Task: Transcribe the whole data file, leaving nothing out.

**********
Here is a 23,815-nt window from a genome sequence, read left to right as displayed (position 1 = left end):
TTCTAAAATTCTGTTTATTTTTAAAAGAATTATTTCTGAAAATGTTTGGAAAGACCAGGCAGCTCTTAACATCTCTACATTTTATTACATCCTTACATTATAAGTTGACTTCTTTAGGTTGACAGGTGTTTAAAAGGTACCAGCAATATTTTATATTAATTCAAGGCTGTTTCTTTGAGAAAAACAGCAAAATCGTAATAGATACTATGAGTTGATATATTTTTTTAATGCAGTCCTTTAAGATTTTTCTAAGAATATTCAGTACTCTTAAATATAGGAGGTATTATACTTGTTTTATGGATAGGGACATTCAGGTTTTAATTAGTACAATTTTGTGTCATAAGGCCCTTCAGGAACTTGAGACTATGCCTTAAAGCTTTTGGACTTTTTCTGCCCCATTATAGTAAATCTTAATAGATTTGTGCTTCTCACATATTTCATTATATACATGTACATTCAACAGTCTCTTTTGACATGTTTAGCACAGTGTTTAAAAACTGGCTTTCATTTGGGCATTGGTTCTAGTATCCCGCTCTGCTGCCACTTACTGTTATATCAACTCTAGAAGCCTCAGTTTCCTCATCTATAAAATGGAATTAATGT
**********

Here is a 23,815-nt window from a genome sequence, read left to right as displayed (position 1 = left end):
TTCTAAAATTCTGTTTATTTTTAAAAGAATTATTTCTGAAAATGTTTGGAAAGACCAGGCAGCTCTTAACATCTCTACATTTTATTACATCCTTACATTATAAGTTGACTTCTTTAGGTTGACAGGTGTTTAAAAGGTACCAGCAATATTTTATATTAATTCAAGGCTGTTTCTTTGAGAAAAACAGCAAAATCGTAATAGATACTATGAGTTGATATATTTTTTTAATGCAGTCCTTTAAGATTTTTCTAAGAATATTCAGTACTCTTAAATATAGGAGGTATTATACTTGTTTTATGGATAGGGACATTCAGGTTTTAATTAGTACAATTTTGTGTCATAAGGCCCTTCAGGAACTTGAGACTATGCCTTAAAGCTTTTGGACTTTTTCTGCCCCATTATAGTAAATCTTAATAGATTTGTGCTTCTCACATATTTCATTATATACATGTACATTCAACAGTCTCTTTTGACATGTTTAGCACAGTGTTTAAAAACTGGCTTTCATTTGGGCATTGGTTCTAGTATCCCGCTCTGCTGCCACTTACTGTTATATCAACTCTAGAAGCCTCAGTTTCCTCATCTATAAAATGGAATTAATGT